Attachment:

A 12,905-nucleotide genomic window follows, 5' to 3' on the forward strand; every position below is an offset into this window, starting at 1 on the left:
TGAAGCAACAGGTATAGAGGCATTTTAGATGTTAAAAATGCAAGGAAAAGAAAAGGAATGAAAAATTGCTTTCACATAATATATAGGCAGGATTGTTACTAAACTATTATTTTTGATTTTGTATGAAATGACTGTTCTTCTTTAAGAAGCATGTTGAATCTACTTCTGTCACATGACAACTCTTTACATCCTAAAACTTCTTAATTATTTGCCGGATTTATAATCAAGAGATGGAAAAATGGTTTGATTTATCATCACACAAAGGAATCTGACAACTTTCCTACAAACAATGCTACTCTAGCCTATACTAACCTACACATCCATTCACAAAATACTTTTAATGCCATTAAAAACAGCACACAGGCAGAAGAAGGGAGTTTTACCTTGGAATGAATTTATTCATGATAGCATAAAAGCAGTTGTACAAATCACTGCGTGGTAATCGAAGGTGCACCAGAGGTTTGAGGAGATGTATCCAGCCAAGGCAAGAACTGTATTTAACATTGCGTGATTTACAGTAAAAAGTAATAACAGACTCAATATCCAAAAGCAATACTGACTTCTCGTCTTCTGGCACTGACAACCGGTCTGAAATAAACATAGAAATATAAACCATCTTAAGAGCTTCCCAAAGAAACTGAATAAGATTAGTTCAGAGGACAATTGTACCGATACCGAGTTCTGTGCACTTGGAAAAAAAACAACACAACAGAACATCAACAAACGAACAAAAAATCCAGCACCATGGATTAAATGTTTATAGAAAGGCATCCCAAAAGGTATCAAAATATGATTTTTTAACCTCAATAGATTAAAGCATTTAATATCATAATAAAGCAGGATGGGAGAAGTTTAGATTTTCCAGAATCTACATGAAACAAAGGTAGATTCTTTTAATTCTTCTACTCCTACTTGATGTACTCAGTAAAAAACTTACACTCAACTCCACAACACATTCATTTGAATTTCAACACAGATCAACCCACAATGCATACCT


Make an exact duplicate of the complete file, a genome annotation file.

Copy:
A 12,905-nucleotide genomic window follows, 5' to 3' on the forward strand; every position below is an offset into this window, starting at 1 on the left:
TGAAGCAACAGGTATAGAGGCATTTTAGATGTTAAAAATGCAAGGAAAAGAAAAGGAATGAAAAATTGCTTTCACATAATATATAGGCAGGATTGTTACTAAACTATTATTTTTGATTTTGTATGAAATGACTGTTCTTCTTTAAGAAGCATGTTGAATCTACTTCTGTCACATGACAACTCTTTACATCCTAAAACTTCTTAATTATTTGCCGGATTTATAATCAAGAGATGGAAAAATGGTTTGATTTATCATCACACAAAGGAATCTGACAACTTTCCTACAAACAATGCTACTCTAGCCTATACTAACCTACACATCCATTCACAAAATACTTTTAATGCCATTAAAAACAGCACACAGGCAGAAGAAGGGAGTTTTACCTTGGAATGAATTTATTCATGATAGCATAAAAGCAGTTGTACAAATCACTGCGTGGTAATCGAAGGTGCACCAGAGGTTTGAGGAGATGTATCCAGCCAAGGCAAGAACTGTATTTAACATTGCGTGATTTACAGTAAAAAGTAATAACAGACTCAATATCCAAAAGCAATACTGACTTCTCGTCTTCTGGCACTGACAACCGGTCTGAAATAAACATAGAAATATAAACCATCTTAAGAGCTTCCCAAAGAAACTGAATAAGATTAGTTCAGAGGACAATTGTACCGATACCGAGTTCTGTGCACTTGGAAAAAAAACAACACAACAGAACATCAACAAACGAACAAAAAATCCAGCACCATGGATTAAATGTTTATAGAAAGGCATCCCAAAAGGTATCAAAATATGATTTTTTAACCTCAATAGATTAAAGCATTTAATATCATAATAAAGCAGGATGGGAGAAGTTTAGATTTTCCAGAATCTACATGAAACAAAGGTAGATTCTTTTAATTCTTCTACTCCTACTTGATGTACTCAGTAAAAAACTTACACTCAACTCCACAACACATTCATTTGAATTTCAACACAGATCAACCCACAATGCATACCT